mardi 18 septembre 2018, 11h00, Salle 3052
Jean-Simon Lemay (University of Oxford) Differential Categories Revisited

Differential categories were introduce to provide a minimal categorical semantics for differential linear logic. However, there exists three approaches to axiomatizing the derivative by deriving transformations, coderelictions, and creation maps - long thought to be distinct notions. Recently, Blute, Cockett, Seely and myself have revisited the axioms of a differential category and showed that for categorical models of differential linear logic the three approaches are equivalent. Thus, there is only one notion of differentiation.

Les catégories différentielles ont été introduites afin de fournir une sémantique catégorique minime pour la logique linéaire différentielle. Cependant, il existe trois approches d'axiomatiser la dérivée par les “deriving transformations”, “coderelictions”, “creation maps” - considérés pendant longtemps comme des notions distinctes. Récemment, avec Blute, Cockett et Seely, nous avons revisité les axiomes d’une catégorie différentielle et démontré que pour les modèles catégoriques de logique linéaire différentielle, les trois approches sont équivalentes. Il y a donc qu’une seule notion de différentielle.

Soutenances de thèses
mardi 18 septembre 2018, 14h00, 580F (Halle aux Farines)
Guillaume Claret (IRIF) Program in Coq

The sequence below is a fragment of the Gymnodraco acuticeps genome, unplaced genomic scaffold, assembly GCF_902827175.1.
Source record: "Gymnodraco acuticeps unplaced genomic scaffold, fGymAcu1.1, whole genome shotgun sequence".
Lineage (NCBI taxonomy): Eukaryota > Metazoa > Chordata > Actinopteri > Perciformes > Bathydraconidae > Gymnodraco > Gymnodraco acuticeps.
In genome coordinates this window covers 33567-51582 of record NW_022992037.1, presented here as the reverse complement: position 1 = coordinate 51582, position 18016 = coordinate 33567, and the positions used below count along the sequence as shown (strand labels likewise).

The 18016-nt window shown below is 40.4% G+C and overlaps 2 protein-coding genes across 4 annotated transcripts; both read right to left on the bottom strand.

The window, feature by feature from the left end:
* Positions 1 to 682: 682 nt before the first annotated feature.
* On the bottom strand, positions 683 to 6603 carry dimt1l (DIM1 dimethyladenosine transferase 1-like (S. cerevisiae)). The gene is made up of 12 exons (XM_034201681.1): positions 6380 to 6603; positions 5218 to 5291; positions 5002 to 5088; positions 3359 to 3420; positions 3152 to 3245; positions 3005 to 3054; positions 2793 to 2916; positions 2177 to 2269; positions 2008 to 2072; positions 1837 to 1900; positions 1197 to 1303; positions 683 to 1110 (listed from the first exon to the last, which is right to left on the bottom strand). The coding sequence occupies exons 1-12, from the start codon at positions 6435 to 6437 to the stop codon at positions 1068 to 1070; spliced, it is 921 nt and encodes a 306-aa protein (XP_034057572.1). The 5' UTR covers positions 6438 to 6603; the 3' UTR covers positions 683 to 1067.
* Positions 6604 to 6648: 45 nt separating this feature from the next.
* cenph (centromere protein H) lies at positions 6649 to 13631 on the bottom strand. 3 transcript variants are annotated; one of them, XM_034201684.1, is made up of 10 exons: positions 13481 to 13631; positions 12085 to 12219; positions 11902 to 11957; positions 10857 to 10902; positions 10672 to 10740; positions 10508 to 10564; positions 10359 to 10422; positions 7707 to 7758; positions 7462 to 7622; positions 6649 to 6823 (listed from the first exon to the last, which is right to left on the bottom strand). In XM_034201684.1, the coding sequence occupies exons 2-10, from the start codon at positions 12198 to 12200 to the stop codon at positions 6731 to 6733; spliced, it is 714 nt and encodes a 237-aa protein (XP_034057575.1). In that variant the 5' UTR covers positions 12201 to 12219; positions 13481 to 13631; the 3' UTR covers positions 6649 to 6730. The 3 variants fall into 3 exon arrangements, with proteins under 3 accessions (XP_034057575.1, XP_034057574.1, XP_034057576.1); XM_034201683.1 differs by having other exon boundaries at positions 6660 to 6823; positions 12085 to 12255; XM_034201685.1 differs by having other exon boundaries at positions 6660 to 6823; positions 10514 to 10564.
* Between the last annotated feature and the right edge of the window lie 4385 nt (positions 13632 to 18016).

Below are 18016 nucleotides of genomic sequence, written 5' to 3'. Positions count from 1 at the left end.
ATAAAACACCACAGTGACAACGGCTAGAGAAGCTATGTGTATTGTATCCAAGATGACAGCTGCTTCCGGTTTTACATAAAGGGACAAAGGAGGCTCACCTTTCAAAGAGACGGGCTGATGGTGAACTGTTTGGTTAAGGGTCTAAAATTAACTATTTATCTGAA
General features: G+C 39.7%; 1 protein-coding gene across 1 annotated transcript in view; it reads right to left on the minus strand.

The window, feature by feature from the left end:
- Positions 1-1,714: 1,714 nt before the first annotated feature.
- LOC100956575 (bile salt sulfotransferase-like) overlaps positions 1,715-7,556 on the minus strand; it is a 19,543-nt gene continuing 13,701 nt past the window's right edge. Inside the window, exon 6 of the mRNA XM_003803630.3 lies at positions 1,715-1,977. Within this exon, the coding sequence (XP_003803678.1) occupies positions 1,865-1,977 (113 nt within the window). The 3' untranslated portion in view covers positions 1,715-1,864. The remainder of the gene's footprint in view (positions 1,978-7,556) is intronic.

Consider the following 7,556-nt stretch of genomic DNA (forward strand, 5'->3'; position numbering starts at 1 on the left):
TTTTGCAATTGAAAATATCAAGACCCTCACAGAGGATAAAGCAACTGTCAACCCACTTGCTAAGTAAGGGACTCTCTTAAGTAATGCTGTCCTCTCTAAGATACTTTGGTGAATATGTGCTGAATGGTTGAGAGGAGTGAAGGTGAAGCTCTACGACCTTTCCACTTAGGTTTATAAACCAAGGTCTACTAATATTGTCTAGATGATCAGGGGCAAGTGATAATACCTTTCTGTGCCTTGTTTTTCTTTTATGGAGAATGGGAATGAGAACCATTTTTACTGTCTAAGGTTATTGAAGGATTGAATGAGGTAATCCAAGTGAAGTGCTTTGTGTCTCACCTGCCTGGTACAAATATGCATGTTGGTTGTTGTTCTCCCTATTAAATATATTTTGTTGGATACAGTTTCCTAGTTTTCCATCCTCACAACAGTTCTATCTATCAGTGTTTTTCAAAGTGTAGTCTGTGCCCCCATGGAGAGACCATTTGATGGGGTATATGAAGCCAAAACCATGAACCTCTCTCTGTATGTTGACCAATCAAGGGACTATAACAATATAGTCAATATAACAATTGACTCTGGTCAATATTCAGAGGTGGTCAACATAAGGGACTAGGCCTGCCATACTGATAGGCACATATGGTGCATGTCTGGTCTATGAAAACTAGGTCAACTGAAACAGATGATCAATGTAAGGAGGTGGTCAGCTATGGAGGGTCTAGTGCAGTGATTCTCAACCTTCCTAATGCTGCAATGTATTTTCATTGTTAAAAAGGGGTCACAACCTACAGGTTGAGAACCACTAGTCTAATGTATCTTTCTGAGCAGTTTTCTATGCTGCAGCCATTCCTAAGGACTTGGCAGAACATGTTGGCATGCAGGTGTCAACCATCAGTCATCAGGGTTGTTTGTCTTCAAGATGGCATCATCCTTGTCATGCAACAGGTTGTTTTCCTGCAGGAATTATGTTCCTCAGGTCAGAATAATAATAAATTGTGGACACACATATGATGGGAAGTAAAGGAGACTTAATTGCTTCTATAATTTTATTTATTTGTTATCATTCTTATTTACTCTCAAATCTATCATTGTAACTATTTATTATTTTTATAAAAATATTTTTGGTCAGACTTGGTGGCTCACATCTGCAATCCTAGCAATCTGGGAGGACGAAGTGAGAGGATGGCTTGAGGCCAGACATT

In this thesis, we develop new techniques to conveniently write formally verified programs. To proceed, we study the use of Coq as a programming language in different settings. Coq being a purely functional language, we mainly focus on the representation and on the specification of impure effects, like exceptions, mutable references, inputs-outputs, and concurrency.

First, we work on two preliminary projects helping us to understand the challenges of programming in Coq. The first project, Cybele, is a Coq plugin to write efficient proofs by reflection with effects. We compile and execute the impure effects in OCaml to generate a prophecy, a kind of certificate, and then interpret the effects in Coq using the prophecy. The second project, the compiler CoqOfOCaml, imports OCaml programs with effects into Coq, using an effect inference system.

Next, we describe different generic and composable representations of impure effects in Coq. The breakable computations combine the standard exceptions and mutable references effects, with a pause mechanism to make explicit the evaluation steps in order to represent the concurrent evaluation of two terms. By implementing the Pluto web server in Coq, we realize that the most important effects to program are the asynchronous inputs-outputs. Indeed, these effects are ubiquitous and cannot be encoded in a purely functional manner. Thus, we design the asynchronous computations as a first way to represent and compile programs with events and handlers in Coq.